Welcome to HIST1257, Translation and Empire in the Early Modern World!
This graduate seminar introduces students to the emerging field of historical translation studies, situates it in the context of growing historiographical interest in transnational and trans-imperial entanglements, and surveys the historiography on translators and interpreters as significant social actors in the formation of early modern and modern polities. Topics include medieval and early modern theories and practices of translation, language ideologies, the roles of interpreters in missionary and colonial contexts, and translation as a dimension of state-formation and imperial governance. Our sample of case studies will be broad, ranging from the Mediterranean and Atlantic to the Indian Ocean. We will pay close attention to the intersections between History, Anthropology, Translation Studies, and Postcolonial Studies (among others), and will ask what is at stake in repurposing and recalibrating conceptual frameworks and methodological tools across time, space, and disciplinary divides.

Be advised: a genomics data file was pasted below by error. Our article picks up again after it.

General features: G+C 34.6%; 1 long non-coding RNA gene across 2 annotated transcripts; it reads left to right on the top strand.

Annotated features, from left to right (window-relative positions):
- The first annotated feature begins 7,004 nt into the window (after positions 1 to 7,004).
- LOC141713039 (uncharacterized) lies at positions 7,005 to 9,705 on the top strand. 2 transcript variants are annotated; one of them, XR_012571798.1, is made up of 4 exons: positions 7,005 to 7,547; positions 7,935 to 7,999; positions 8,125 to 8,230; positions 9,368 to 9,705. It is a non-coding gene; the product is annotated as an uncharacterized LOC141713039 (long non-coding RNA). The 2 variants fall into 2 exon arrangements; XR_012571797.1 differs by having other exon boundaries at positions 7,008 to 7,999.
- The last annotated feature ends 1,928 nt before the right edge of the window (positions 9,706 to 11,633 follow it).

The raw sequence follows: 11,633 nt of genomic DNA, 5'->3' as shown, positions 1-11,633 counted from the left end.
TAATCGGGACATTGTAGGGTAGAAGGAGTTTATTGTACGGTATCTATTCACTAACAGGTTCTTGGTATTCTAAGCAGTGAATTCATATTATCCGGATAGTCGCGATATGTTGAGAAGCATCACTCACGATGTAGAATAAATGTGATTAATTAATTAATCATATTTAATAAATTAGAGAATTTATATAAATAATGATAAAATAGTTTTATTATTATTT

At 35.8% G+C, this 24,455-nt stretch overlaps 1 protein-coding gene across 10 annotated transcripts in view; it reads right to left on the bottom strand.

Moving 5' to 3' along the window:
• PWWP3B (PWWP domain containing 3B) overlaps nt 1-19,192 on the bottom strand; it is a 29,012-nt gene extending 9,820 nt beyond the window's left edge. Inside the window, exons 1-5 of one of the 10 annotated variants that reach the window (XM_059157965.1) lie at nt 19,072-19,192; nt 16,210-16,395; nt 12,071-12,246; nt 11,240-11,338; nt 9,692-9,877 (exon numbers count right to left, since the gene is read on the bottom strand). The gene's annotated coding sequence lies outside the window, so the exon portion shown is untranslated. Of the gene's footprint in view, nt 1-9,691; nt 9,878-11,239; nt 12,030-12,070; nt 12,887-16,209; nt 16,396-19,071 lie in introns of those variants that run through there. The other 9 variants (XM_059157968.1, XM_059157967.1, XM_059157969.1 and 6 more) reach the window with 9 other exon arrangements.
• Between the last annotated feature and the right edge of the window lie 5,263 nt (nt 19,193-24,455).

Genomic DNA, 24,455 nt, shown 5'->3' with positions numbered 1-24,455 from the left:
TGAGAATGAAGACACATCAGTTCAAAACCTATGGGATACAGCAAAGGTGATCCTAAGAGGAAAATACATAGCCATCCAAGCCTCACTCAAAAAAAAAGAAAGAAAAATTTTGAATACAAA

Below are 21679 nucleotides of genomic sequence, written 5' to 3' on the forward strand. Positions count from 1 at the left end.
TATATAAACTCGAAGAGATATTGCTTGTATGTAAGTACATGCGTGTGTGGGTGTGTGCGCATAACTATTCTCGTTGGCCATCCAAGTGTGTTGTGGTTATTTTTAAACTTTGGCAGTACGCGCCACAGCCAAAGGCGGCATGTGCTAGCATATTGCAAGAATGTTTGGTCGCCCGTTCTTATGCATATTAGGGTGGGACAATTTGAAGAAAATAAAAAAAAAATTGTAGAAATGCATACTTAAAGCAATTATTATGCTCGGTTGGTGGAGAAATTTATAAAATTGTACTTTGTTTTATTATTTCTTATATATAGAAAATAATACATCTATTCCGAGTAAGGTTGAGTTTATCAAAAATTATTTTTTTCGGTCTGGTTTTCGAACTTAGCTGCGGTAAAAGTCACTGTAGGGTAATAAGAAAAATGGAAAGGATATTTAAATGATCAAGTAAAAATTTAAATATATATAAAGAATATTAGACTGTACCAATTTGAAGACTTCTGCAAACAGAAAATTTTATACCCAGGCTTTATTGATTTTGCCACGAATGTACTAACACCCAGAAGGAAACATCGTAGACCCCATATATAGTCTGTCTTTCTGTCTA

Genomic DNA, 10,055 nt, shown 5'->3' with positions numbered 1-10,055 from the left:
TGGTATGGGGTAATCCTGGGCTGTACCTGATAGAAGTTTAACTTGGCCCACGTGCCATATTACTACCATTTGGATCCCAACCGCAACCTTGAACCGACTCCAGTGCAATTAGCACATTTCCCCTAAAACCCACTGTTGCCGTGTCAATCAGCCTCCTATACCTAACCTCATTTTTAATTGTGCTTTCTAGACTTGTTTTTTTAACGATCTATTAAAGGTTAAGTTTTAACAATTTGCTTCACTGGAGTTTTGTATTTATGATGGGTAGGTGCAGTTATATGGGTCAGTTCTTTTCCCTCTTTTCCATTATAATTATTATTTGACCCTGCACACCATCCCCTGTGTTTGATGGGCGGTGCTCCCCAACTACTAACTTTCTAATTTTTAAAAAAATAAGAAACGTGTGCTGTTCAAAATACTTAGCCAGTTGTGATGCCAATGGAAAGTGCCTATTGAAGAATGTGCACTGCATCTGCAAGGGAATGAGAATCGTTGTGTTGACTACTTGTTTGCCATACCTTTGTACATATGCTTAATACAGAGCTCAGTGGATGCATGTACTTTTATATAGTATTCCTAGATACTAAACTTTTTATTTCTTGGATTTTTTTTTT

This website is a work in progress whose development will depend largely on students' active contributions and evolving interests. In the meantime, you may find here the syllabus and some basic instructions on the use of the Open Source program Zotero, which we will use intensively throughout the semester to manage, curate, and annotate the course's reading list.
Finally, please note that any content posted to this course website is accessible only to members of the seminar, unless you explicitly mark it as public. Please respect your colleagues and do not circulate, repost, cite, or reuse their work in any other way without first asking for their permission.
Welcome, everyone, and I look forward to an exciting semester together,